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Why Comet Wild 2?
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When thinking of a comet it is natural to remember Halley's Comet because it is so famous and usually easy to view during regular visits to Earth.

There are many other comets some that are new visitors to our part of the Solar System. One of them is Comet Wild 2, which did not pass close to Earth until 1974, when the power of Jupiter's gravity changed its orbit. It now travels much closer to the sun, between Jupiter and the Earth. Because it has not been exposed to the Sun at close range, its composition has not been altered much from its original condition. By the time Stardust encounters it, Comet Wild 2 will have made only five trips around the sun. By contrast, Comet Halley has passed the sun more than 100 times, coming close enough to have been greatly altered from its original condition.


When a comet comes close enough to the sun to get heated up, it loses some of its material through the process of sublimation. This happens when a solid becomes a vapor without first melting into a liquid. After about 1,000 trips past the Sun, a comet loses most of these volatile materials and no longer generates a coma, which is made up of the gases that sublime off its surface. Since it is the escaping gases that drive the dust particles from the nucleus - the solid part of the comet - the comet no longer creates the long beautiful dust tail that we can sometimes see in the night sky.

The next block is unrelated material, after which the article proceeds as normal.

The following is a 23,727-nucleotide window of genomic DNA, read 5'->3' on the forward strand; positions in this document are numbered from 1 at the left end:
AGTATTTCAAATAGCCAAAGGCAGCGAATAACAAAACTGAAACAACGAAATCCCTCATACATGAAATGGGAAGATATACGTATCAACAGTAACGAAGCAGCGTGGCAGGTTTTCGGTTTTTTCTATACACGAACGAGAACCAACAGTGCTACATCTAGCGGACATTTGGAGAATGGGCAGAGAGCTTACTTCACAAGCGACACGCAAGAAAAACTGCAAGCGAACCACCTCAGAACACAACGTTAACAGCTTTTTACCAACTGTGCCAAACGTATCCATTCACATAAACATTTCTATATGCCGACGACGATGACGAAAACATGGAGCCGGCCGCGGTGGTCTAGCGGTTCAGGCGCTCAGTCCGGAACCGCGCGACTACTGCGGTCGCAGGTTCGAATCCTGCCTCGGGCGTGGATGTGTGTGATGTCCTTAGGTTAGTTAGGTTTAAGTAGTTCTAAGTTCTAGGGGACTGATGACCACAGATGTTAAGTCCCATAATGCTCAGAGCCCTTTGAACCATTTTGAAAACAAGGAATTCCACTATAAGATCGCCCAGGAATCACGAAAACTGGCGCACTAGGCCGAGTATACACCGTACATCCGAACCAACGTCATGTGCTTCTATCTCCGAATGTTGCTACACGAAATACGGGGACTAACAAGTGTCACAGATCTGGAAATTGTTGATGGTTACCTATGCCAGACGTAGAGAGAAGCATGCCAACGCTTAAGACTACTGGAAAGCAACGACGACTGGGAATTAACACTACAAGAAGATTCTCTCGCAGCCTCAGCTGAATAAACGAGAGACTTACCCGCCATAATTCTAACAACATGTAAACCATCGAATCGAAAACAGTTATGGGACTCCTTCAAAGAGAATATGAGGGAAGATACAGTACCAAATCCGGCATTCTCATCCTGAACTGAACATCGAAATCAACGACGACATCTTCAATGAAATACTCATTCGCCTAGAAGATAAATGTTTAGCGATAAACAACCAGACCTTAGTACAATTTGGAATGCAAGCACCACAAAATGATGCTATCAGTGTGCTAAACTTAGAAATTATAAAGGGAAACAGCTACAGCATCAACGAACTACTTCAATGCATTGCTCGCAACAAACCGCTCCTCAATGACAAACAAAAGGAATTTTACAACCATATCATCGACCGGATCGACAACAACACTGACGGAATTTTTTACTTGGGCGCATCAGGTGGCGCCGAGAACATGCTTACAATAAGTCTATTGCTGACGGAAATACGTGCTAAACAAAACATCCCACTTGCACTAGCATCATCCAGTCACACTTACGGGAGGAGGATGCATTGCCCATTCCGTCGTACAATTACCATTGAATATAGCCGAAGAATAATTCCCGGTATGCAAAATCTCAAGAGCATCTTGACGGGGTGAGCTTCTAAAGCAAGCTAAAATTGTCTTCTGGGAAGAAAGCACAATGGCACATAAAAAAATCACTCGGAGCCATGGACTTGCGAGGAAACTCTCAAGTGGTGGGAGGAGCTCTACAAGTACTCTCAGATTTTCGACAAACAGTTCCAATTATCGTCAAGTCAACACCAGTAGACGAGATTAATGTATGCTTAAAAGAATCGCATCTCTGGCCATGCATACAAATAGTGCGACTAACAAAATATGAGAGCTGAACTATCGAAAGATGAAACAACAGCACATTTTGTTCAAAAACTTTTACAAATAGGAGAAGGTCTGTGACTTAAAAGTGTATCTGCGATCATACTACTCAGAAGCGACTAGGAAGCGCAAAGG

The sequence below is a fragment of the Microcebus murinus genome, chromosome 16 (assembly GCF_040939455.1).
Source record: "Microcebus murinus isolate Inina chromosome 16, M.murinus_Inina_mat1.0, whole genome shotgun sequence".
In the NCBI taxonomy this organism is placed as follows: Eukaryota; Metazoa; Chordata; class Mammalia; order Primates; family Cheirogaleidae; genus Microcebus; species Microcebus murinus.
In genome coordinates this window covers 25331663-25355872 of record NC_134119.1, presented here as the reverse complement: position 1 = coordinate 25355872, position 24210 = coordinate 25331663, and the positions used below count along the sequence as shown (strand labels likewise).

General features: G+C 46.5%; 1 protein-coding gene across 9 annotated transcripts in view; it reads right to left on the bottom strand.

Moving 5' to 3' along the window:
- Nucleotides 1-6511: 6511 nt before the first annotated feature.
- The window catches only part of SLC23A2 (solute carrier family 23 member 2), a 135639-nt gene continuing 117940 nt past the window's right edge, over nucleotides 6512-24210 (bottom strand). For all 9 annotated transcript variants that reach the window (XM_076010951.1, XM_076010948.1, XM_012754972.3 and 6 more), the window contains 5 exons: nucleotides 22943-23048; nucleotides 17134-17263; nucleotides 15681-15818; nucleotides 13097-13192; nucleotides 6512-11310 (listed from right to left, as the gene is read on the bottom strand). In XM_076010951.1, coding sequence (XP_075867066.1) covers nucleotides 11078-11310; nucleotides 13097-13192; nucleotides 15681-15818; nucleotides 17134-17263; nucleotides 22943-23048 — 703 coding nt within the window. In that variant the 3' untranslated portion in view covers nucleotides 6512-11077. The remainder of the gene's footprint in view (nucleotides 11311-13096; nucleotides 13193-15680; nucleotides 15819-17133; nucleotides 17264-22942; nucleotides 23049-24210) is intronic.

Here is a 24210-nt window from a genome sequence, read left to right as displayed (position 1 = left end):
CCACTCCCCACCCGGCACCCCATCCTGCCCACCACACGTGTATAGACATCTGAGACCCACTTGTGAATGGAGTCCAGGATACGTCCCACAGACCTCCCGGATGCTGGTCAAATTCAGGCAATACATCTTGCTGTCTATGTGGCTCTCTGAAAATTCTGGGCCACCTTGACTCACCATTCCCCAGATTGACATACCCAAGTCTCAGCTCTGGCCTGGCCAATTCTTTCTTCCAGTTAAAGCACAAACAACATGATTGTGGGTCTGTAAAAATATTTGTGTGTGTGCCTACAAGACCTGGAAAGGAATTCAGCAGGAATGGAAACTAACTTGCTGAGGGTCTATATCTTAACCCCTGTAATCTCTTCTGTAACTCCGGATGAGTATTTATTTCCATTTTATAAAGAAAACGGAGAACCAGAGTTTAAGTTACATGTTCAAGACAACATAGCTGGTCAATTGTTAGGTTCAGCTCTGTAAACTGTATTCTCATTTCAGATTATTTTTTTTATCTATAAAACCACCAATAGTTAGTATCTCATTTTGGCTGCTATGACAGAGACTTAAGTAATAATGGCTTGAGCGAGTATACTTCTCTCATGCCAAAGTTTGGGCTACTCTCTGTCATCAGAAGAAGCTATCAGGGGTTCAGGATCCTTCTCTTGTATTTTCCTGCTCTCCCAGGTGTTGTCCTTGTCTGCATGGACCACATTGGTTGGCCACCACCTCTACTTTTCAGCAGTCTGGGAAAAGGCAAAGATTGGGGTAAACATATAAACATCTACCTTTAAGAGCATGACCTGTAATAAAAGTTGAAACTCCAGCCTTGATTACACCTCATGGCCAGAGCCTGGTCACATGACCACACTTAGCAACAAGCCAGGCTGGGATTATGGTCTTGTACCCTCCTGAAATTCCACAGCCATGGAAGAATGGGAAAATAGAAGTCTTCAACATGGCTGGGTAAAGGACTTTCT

Since Wild 2 has passed the sun only a few times, it still has most of its dust and gases and it is relatively pristine condition. This is important because comets are made up of material left over from the solar nebula after the planets were formed. Unlike the planets, most comets have not changed very much since the formation of the solar system. Therefore, comets may hold the key to understanding the early development of the Solar System. Comet Wild 2 should contain much of this ancient material, making it an ideal choice for study.


An important aspect of the journey of Comet Wild 2 is the fact that it will be in the right place at the right time for a visit. Particularly helpful for the purposes of the Stardust mission is that scientists were able to plot the spacecraft's flight path to encounter the comet during a period of comparatively low speed. Because of this low velocity meeting, the spacecraft can capture comet dust, rather than having it blow right through the collectors. The dust samples can then be brought back to the Earth to be analyzed.


Last updated November 26, 2003
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